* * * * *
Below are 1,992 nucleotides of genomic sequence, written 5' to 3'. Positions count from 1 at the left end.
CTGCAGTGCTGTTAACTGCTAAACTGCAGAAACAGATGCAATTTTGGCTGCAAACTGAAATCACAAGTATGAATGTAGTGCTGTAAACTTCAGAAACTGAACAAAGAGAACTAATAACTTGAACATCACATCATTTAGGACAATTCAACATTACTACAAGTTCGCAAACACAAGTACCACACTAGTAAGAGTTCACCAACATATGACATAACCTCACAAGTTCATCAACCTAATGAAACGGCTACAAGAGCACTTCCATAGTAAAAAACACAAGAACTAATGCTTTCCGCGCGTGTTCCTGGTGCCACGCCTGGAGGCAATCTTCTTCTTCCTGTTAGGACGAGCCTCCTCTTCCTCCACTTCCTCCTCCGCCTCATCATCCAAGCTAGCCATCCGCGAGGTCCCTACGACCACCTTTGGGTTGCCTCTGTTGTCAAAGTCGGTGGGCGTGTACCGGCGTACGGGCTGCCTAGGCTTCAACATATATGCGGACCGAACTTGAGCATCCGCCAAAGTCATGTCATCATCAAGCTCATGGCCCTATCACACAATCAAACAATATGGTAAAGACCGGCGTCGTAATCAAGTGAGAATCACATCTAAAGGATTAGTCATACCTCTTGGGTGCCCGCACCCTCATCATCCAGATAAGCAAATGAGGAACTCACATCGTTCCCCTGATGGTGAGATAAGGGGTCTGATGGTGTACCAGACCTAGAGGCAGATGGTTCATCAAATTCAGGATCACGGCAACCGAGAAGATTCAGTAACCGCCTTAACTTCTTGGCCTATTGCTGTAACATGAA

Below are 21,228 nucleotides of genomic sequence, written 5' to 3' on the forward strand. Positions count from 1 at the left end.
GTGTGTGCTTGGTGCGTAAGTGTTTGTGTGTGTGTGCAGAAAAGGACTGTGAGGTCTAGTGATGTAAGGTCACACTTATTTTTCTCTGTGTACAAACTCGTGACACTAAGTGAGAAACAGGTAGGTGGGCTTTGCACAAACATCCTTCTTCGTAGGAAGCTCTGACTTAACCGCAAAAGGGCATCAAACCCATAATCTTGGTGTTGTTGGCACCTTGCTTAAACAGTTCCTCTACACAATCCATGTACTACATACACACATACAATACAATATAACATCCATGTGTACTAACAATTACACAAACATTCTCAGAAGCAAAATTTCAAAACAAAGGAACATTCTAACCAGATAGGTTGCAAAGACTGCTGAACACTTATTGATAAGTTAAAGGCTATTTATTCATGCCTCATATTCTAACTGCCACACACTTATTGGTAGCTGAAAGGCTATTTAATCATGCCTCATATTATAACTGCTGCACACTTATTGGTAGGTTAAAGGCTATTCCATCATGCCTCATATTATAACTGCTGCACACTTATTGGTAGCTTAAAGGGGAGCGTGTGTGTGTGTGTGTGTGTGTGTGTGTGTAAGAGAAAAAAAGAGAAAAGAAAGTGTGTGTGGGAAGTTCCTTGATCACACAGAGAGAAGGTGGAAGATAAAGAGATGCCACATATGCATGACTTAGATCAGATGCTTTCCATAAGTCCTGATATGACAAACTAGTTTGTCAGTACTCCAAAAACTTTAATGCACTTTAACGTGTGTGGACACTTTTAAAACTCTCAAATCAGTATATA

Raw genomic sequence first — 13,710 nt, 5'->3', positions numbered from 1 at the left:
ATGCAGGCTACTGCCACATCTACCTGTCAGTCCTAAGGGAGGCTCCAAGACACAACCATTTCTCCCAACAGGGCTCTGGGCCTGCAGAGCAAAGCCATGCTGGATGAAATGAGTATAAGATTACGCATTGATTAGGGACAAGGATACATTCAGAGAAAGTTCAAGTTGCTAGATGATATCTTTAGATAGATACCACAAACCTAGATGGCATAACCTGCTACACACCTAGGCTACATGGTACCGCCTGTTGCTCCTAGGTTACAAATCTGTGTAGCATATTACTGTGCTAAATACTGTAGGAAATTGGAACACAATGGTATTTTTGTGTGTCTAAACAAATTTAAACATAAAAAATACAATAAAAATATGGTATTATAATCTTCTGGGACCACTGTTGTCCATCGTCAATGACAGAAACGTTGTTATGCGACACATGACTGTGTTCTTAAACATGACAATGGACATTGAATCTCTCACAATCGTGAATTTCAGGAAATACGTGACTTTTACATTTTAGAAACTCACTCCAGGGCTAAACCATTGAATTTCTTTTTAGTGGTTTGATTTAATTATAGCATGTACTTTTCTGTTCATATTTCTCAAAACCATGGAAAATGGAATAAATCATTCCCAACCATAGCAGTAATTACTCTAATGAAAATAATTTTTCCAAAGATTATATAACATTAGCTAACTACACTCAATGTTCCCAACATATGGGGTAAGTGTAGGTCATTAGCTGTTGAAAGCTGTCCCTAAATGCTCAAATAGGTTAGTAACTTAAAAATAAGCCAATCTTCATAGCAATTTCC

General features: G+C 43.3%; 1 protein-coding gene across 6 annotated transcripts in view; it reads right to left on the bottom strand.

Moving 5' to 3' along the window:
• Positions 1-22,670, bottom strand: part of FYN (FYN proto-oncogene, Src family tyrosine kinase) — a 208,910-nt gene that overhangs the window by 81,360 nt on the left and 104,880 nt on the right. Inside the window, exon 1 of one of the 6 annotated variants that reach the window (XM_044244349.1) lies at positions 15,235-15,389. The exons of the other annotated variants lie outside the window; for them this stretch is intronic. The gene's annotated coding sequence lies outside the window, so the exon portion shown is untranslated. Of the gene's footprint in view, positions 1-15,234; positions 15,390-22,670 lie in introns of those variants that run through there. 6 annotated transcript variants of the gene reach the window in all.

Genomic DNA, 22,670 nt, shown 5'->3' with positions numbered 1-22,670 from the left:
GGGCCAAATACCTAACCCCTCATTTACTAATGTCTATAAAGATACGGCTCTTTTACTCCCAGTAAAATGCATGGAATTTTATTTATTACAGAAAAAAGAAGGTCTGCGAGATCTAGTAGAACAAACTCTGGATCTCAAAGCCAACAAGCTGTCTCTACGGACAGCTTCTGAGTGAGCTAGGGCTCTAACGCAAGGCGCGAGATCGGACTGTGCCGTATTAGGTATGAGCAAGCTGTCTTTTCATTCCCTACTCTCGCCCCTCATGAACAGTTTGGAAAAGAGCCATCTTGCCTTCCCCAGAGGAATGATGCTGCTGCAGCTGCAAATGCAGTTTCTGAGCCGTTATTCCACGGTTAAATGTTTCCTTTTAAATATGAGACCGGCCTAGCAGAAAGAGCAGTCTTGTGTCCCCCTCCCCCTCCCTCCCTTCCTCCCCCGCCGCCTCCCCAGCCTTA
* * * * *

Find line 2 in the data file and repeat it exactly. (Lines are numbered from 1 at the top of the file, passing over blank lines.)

CTGCAGTGCTGTTAACTGCTAAACTGCAGAAACAGATGCAATTTTGGCTGCAAACTGAAATCACAAGTATGAATGTAGTGCTGTAAACTTCAGAAACTGAACAAAGAGAACTAATAACTTGAACATCACATCATTTAGGACAATTCAACATTACTACAAGTTCGCAAACACAAGTACCACACTAGTAAGAGTTCACCAACATATGACATAACCTCACAAGTTCATCAACCTAATGAAACGGCTACAAGAGCACTTCCATAGTAAAAAACACAAGAACTAATGCTTTCCGCGCGTGTTCCTGGTGCCACGCCTGGAGGCAATCTTCTTCTTCCTGTTAGGACGAGCCTCCTCTTCCTCCACTTCCTCCTCCGCCTCATCATCCAAGCTAGCCATCCGCGAGGTCCCTACGACCACCTTTGGGTTGCCTCTGTTGTCAAAGTCGGTGGGCGTGTACCGGCGTACGGGCTGCCTAGGCTTCAACATATATGCGGACCGAACTTGAGCATCCGCCAAAGTCATGTCATCATCAAGCTCATGGCCCTATCACACAATCAAACAATATGGTAAAGACCGGCGTCGTAATCAAGTGAGAATCACATCTAAAGGATTAGTCATACCTCTTGGGTGCCCGCACCCTCATCATCCAGATAAGCAAATGAGGAACTCACATCGTTCCCCTGATGGTGAGATAAGGGGTCTGATGGTGTACCAGACCTAGAGGCAGATGGTTCATCAAATTCAGGATCACGGCAACCGAGAAGATTCAGTAACCGCCTTAACTTCTTGGCCTATTGCTGTAACATGAA